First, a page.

- The Washington Times - Thursday, January 13, 2022

The Republican National Committee on Thursday threatened to bar its presidential nominees from participating in presidential debates if the organization that sponsors the general election showdowns refused to change its partisan ways.

RNC Chairwoman Ronna McDaniel leveled the threat over concerns about biased debate moderators and partisan comments from members of the Commission on Presidential Debates.

In a letter to the commission, Mrs. McDaniel said GOP voters have lost faith in the organization and demand “commonsense reforms that would restore trust in the debates process.”

“So long as the CPD appears intent on stonewalling the meaningful reforms necessary to restore its credibility with the Republican Party as a fair and nonpartisan actor, the RNC will take every step to ensure that future Republican presidential nominees are given that opportunity elsewhere,” Mrs. McDaniel said. “Accordingly, the RNC will initiate the process of amending the Rules of the Republican Party at our upcoming Winter Meeting to prohibit future Republican nominees from participating in CPD-sponsored debates.”

The commission, in response, said that it “deals directly with candidates for President and Vice President who qualify for participation in the CPD’s general election debates.”

“The CPD’s plans for 2024 will be based on fairness, neutrality and a firm commitment to help the American public learn about the candidates and the issues,” the commission said.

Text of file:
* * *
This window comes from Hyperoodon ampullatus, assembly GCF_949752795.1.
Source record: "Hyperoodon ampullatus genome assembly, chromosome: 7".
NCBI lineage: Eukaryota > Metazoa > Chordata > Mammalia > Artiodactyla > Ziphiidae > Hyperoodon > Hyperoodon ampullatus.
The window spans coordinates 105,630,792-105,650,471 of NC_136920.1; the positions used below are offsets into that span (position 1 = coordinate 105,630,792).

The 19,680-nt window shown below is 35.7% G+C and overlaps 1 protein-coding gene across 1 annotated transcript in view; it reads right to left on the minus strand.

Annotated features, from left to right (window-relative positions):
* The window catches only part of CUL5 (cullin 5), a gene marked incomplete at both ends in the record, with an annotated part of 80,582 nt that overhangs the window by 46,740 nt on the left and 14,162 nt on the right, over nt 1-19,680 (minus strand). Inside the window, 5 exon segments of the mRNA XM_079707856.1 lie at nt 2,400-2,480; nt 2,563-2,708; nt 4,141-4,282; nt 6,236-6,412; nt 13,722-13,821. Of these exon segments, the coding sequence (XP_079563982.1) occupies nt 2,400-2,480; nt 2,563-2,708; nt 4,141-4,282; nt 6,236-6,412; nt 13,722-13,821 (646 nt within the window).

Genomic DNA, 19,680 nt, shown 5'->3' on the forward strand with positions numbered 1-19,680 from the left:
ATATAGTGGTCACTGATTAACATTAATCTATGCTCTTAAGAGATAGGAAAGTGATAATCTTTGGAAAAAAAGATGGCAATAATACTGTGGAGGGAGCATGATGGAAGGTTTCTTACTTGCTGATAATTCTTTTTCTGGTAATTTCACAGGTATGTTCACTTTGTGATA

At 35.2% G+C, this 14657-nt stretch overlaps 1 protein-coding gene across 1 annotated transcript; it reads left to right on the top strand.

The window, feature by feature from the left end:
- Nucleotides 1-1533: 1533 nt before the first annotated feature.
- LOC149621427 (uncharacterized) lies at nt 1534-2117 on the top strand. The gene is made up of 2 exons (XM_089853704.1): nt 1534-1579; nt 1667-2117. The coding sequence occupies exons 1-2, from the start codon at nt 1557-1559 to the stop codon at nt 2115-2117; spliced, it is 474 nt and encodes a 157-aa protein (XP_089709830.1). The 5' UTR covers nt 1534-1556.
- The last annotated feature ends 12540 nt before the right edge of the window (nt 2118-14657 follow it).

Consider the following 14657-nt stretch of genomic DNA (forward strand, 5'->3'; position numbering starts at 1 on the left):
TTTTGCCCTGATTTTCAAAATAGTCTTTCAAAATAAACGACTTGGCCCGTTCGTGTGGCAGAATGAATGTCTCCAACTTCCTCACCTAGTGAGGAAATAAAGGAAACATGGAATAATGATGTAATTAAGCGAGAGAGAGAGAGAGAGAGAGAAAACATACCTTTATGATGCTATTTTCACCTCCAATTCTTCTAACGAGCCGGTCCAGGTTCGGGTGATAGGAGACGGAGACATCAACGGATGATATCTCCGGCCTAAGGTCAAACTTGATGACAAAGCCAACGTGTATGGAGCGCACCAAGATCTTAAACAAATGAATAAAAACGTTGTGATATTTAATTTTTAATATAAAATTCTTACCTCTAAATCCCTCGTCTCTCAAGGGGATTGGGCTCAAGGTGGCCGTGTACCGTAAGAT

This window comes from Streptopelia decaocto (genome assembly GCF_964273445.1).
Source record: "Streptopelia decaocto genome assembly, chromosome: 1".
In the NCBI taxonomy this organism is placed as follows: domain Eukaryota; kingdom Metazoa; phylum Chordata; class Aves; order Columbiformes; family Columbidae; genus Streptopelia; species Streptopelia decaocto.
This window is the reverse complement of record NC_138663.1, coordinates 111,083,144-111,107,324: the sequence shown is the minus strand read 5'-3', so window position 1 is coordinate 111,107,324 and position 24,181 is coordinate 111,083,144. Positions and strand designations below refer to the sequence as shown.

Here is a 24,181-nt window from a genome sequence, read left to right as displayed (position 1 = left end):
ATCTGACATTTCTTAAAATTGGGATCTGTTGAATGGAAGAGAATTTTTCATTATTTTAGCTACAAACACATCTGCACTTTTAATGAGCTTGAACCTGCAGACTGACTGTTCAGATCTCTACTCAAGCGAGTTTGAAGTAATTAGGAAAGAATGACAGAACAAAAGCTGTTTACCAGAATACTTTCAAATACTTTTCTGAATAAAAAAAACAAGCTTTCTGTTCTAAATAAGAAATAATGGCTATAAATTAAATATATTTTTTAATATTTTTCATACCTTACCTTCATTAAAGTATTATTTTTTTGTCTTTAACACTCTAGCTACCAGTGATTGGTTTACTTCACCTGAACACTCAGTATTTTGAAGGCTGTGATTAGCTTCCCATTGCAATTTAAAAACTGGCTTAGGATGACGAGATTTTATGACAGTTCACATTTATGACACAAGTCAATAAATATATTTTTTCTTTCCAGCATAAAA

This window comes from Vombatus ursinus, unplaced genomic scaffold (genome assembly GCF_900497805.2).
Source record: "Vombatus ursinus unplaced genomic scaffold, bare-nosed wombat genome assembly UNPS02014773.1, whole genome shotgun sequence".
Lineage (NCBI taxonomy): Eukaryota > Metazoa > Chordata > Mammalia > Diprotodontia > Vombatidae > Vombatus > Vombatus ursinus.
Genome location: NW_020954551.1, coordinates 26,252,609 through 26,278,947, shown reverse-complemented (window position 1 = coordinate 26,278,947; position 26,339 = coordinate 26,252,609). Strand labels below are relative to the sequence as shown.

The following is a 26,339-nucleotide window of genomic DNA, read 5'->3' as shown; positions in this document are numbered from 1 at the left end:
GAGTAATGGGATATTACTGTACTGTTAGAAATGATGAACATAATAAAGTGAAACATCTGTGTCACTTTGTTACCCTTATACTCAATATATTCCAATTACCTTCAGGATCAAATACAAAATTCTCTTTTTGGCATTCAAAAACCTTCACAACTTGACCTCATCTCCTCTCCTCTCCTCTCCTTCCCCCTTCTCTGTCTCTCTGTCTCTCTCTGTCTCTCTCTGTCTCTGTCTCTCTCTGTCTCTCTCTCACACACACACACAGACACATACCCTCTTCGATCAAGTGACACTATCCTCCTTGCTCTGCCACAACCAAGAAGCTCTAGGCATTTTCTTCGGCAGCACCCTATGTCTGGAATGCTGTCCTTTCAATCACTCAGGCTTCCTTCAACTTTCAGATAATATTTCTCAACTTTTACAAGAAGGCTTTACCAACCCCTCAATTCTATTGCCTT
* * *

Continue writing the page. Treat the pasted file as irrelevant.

The RNC has called on the commission to adopt term limits for its board of directors, hold at least one debate before the start of early voting and establish new rules for debate moderators to ensure they are nonpartisan.

It also raised concerns about partisan comments from members of the commission.

“These proposals are common sense solutions for an organization whose unique, nonpartisan role in American elections requires it to stand above the political fray,” Mrs. McDaniel said.

The Commission on Presidential Debates largely flew under the radar before the 2020 election when then-President Trump accused the organization of being biased and favoring then-Democratic presidential nominee Joseph R. Biden.

The commission drew headlines when it decided Mr. Trump and Mr. Biden would have their microphones cut off in their second debate after they interrupted each other repeatedly in their first showdown.

The Trump campaign opposed the change.

The Trump campaign also raised concerns about C-SPAN host Steve Scully moderating a debate because he previously served as an intern for Mr. Biden and as a staffer for the late Sen. Ted Kennedy, a Democrat.

The commission, however, ended up canceling the scheduled showdown after Mr. Trump declined to participate in a virtual debate, which was slated due to coronavirus concerns.

The CPD has sponsored debates in every presidential election since 1988 and is governed by an independent board of directors.

Their website says that since 1989 “no sitting officer of either major party has had any affiliation with the CPD, and the major parties have no role whatsoever in running the CPD or setting its policies.”

“The CPD is an independent organization,” the website says. “It is not controlled by any political party or outside organization, and it does not endorse, support, or oppose political candidates or parties. It receives no funding from the government or any political party, political action committee or candidate.”

• Seth McLaughlin can be reached at smclaughlin@washingtontimes.com.

Copyright © 2022 The Washington Times, LLC. Click here for reprint permission.

Please read our comment policy before commenting.

Click to Read More and View Comments

Click to Hide